Jerry Jeff Walker is strongly associated with the progressive ("outlaw") country scene that centered around Austin, Texas, in the 1970s and included such figures as Willie Nelson, Guy Clark, Billy Joe Shaver, the Lost Gonzo Band, Waylon Jennings,and Townes Van Zandt.
Ironically, however, Walker is not a native Texan. He was born Ronald Clyde Crosby in upstate New York and recorded his first several albums while living in New York City. He didn't move to Austin until 1971, but he's remained a major figure in the area ever since. Walker has been quoted as saying, "the first time I set foot in Texas, particularly in Austin, I knew I was home."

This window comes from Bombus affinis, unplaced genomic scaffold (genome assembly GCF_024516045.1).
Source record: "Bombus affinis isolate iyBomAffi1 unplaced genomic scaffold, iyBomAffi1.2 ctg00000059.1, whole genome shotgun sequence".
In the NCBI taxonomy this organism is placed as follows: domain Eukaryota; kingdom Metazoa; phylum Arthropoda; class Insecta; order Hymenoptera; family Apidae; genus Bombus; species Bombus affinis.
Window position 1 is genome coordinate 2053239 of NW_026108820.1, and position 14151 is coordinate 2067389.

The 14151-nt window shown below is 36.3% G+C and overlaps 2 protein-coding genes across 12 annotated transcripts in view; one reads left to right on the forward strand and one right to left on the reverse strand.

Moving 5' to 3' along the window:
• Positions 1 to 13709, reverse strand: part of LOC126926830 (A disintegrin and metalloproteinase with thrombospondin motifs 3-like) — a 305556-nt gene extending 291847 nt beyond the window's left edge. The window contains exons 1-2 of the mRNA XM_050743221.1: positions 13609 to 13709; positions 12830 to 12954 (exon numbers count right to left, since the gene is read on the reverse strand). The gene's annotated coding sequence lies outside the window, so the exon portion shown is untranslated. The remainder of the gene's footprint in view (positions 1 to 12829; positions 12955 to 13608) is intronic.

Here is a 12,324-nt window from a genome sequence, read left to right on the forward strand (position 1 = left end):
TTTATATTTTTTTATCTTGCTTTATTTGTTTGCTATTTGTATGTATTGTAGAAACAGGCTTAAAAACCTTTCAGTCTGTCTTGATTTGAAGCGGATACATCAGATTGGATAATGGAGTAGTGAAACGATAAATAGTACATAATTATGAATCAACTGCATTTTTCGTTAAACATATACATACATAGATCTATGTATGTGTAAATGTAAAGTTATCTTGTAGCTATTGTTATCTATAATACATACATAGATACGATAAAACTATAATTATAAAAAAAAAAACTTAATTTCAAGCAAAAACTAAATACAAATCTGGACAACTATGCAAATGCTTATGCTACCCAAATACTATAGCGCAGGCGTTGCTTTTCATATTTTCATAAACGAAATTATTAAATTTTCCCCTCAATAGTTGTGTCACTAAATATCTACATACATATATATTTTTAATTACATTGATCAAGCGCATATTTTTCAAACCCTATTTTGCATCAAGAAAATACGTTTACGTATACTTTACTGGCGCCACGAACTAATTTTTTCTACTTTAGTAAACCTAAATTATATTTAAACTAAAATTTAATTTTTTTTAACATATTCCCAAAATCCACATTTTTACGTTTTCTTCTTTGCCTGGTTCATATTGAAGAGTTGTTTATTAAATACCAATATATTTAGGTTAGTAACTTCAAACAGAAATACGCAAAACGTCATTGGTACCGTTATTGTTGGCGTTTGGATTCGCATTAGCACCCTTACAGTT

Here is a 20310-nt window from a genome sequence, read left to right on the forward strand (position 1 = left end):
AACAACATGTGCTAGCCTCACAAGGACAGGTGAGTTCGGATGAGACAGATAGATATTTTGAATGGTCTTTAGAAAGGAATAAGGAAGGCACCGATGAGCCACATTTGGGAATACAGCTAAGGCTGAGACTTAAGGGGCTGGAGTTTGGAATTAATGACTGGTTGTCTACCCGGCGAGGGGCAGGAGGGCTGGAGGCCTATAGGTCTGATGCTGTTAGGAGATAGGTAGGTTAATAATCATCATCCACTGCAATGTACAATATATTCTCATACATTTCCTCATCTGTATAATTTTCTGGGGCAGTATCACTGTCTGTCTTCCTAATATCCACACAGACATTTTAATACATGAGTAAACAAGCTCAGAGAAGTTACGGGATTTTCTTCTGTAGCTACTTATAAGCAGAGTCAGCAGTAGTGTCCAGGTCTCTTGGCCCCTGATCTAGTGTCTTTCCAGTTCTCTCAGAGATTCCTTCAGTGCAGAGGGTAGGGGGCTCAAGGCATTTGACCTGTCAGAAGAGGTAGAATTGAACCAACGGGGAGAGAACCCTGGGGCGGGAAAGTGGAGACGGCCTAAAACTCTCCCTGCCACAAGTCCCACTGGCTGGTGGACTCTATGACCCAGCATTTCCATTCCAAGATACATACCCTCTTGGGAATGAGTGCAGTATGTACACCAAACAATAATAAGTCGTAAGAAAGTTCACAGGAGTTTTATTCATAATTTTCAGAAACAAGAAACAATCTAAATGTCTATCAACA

Walker first recorded with the folk-rock group Circus Maximus for Vanguard in 1967. The band split after its second album, and Walker signed with Atco and released his first solo album, Mr. Bojangles, in 1968. He is, for better or worse, best known as the writer of "Mr. Bojangles," an enduring pop classic he wrote at the after meeting a street singer named Bill "Bojangles" Robinson in a New Orleans drunk tank. His version of "Bojangles" never hit it big, but the Nitty Gritty Dirt Band's rendition made the Top Ten of the pop charts in 1971.